Skin testing not sufficient to ID contrast media sensitivity

Skin testing not sufficient to ID contrast media sensitivity
More than 50 percent of patients with nonimmediate reactions to iodinated contrast media are identified with the drug provocation test and not with skin testing, according to a study published online May 15 in Allergy.

(HealthDay) -- More than 50 percent of patients with nonimmediate reactions to iodinated contrast media (CM) are identified with the drug provocation test (DPT) and not with skin testing, according to a study published online May 15 in Allergy.

Maria J. Torres, M.D., Ph.D., of Carlos Haya Hospital in Malaga, Spain, and associates investigated the role of skin testing and the DPT in the diagnosis of nonimmediate reactions to CM in 161 patients. Skin intradermal and patch testing were performed with different CM. In cases with a negative skin test, a single-blind placebo-controlled DPT was performed.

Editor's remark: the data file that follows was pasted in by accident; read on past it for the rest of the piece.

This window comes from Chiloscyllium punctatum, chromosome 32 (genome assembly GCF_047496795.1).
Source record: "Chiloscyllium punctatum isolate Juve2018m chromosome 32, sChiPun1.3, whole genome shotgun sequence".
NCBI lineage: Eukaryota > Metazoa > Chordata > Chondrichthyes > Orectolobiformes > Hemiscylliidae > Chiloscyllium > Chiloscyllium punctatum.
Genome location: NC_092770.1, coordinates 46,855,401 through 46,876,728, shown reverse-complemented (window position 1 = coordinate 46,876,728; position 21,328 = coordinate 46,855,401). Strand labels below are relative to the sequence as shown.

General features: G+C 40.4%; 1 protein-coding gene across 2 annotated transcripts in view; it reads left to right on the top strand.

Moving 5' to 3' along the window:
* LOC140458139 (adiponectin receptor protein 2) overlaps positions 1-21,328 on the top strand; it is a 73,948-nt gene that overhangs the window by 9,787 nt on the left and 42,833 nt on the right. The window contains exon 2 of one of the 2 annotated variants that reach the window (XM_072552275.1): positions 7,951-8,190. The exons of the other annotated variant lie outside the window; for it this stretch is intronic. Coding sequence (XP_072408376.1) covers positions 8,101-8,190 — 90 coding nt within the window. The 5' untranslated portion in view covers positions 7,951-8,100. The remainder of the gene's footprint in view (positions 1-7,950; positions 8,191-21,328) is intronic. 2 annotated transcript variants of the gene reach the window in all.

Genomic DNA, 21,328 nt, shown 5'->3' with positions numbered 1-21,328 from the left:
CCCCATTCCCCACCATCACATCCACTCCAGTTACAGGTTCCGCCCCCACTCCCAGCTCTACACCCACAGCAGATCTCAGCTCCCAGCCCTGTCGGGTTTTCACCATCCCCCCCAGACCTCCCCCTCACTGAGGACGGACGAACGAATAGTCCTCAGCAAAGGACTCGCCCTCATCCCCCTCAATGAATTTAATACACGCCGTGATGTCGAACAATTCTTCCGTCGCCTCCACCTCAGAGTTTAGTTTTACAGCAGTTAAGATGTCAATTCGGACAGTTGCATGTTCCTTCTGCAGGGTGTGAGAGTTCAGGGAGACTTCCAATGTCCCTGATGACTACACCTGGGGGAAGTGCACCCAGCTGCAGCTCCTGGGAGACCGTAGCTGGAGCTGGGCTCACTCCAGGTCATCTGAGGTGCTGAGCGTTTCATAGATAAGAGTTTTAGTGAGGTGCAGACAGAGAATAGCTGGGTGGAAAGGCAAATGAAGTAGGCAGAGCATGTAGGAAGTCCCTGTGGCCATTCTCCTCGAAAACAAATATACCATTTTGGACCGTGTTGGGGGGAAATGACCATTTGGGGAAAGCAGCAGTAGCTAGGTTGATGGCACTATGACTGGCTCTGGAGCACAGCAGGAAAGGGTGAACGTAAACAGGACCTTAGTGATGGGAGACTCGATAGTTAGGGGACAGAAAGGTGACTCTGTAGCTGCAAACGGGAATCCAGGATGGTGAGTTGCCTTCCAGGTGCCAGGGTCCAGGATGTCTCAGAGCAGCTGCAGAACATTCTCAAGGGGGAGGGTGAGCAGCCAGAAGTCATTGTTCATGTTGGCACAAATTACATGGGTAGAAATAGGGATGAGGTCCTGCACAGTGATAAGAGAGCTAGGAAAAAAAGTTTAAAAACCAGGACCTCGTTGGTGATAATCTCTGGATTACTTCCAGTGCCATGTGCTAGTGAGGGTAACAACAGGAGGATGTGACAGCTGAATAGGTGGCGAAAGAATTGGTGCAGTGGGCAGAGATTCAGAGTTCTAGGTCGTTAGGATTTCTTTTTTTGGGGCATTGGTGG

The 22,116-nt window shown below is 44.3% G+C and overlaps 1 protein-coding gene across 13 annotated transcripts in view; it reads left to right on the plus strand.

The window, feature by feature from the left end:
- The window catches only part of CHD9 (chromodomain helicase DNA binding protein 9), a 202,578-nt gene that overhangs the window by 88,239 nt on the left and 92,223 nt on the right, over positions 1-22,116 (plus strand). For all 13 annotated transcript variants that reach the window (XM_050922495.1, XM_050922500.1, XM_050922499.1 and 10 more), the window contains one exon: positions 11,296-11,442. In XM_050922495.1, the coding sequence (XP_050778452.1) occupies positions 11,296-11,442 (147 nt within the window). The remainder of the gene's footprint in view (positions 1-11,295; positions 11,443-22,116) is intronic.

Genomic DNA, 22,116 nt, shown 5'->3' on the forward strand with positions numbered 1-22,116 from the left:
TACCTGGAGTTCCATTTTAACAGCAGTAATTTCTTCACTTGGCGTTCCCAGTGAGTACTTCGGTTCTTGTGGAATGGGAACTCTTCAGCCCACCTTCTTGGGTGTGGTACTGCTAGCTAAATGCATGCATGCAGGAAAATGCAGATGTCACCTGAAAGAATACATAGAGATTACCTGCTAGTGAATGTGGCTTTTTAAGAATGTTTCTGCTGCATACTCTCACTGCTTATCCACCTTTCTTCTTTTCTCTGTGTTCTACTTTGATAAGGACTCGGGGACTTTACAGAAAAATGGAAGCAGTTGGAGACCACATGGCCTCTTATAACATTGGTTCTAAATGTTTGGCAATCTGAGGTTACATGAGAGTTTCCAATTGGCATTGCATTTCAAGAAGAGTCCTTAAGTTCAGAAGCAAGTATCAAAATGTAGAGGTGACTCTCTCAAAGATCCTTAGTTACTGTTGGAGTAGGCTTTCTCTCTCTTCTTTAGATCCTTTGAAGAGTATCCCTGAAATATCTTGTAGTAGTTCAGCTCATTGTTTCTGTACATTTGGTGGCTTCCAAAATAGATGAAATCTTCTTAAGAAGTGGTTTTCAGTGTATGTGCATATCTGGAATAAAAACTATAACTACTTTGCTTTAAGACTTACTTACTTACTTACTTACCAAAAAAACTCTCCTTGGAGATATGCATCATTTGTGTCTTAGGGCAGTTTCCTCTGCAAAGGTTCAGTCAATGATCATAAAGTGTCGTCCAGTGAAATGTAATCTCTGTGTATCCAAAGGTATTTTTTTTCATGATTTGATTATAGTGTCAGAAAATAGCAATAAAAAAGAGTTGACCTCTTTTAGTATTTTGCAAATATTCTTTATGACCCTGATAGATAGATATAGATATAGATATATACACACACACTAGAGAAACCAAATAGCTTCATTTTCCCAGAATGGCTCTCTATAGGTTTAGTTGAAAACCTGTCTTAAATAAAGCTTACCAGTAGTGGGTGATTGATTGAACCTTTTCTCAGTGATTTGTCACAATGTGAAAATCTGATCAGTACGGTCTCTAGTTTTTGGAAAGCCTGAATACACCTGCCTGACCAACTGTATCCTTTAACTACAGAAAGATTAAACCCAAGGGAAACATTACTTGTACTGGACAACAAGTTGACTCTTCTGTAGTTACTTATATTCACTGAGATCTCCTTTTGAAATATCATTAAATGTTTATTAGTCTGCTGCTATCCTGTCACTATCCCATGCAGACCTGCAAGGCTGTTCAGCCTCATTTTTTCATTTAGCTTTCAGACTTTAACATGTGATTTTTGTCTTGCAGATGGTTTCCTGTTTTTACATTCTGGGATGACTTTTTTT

The researchers found that 21.1 percent of the subjects were skin-test positive to the various CM. In 34.6 percent of skin-test negative cases the DPT was positive. Of the 78 cases with confirmed hypersensitivity, 56.4 percent were identified by DPT and 43.6 percent were identified by skin testing.

"We conclude that sensitivity is not sufficient and that, in more than 50 percent of cases, a DPT is also needed to establish the diagnosis," the authors write.

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